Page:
News and Info from Deeside, Flintshire, North Wales

Deeside park and ride scheme gets the green light

NOTE: This content is old - Published: Thursday, Apr 4th, 2019.

A new park and ride scheme designed to ease congestion on Deeside Industrial Park has been given the green light.

Around 275 parking spaces will be built on land off Shotwick Road in Sealand as part of the initiative by Flintshire Council, which was approved by politicians yesterday.

Regular shuttle bus services will travel to and from the three zones of the industrial estate to encourage commuters to use public transport.

It forms part of £1.8m worth of public transport improvements in Deeside outlined under the North East Wales Metro project.

The scheme has been backed by Sealand councillor Christine Jones, who said it would help to ease the amount of traffic in the area.

Speaking at a planning committee meeting at County Hall in Mold, Cllr Jones (Lab) said: “I welcome this because of the dreadful traffic problems we have on Deeside Industrial Park.
“Hopefully this will alleviate those because we’ve had an awful lot of safety issues.

“Now we’ve had the three zones reorganised and this as well, hopefully it will make things an awful lot better for people who have to work on such a busy estate.”

The Welsh Government money was used in order to help buy the site for the park-and-ride service, which was formerly disused highways land, and improve Deeside shuttle and other local bus services.

Three letters of objection were received regarding the scheme, which included concerns about the potential for increased congestion at Drome Roundabout and Green Lane West.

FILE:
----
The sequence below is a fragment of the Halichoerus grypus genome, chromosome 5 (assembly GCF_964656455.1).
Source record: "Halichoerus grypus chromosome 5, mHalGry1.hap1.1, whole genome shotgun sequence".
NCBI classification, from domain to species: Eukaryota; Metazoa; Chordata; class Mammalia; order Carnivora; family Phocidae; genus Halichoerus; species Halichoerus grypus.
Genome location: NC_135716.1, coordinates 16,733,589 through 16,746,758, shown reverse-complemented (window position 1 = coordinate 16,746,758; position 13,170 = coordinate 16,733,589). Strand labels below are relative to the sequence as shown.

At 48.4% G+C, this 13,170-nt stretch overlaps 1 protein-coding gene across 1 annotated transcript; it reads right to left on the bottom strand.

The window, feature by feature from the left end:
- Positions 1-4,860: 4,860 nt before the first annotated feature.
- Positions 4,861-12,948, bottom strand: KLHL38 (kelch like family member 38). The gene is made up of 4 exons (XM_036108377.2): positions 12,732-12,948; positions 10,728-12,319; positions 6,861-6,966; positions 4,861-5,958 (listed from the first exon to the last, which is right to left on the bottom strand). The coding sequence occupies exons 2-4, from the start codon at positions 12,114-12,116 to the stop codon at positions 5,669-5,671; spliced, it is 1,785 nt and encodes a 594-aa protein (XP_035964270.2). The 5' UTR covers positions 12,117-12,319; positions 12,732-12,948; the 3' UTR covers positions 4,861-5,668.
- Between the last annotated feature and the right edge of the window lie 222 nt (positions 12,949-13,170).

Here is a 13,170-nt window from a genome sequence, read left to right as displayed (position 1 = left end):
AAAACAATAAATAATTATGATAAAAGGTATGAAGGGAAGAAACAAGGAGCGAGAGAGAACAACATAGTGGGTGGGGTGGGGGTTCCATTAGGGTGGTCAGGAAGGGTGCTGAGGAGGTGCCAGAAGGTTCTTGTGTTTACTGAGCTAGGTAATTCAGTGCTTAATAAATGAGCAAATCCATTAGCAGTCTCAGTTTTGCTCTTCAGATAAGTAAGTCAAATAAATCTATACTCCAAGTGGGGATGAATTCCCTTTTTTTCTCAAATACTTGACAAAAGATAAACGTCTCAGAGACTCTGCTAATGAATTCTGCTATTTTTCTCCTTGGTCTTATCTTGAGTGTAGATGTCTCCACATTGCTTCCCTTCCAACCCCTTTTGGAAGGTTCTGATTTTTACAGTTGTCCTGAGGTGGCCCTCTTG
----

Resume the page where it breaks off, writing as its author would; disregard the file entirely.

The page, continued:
It was recommended for approval by officers despite being situated on green barrier land, which led to questions being raised by Buckley councillor Richard Jones (Ind).

He said: “I just want to make a point of concern as this is green barrier and many times we rely on the argument of green barrier land to maintain its openness.

“I want to make sure that for future applications we don’t undermine the arguments that we use for the maintenance of green barrier.”

In response, Andrew Farrow, chief officer for planning, said the site being in the green barrier was an anomaly and the intended use for public transport was acceptable.
His views were backed by the majority of councillors, who voted in favour.

Labour cabinet member Derek Butler was among those who supported it.

He said: “We’re always cognisant of green barrier issues and we’re strong defenders of them.

“If you look at the map in the documents you can see the context of this strip of green barrier adjacent to an industrial park full of lights.

“This is to improve the infrastructure in that area.

“It’s part of a wider metro system we’re putting together to facilitate movements in and out of the park.”

By Liam Randall – Local Democracy Reporter (more here).

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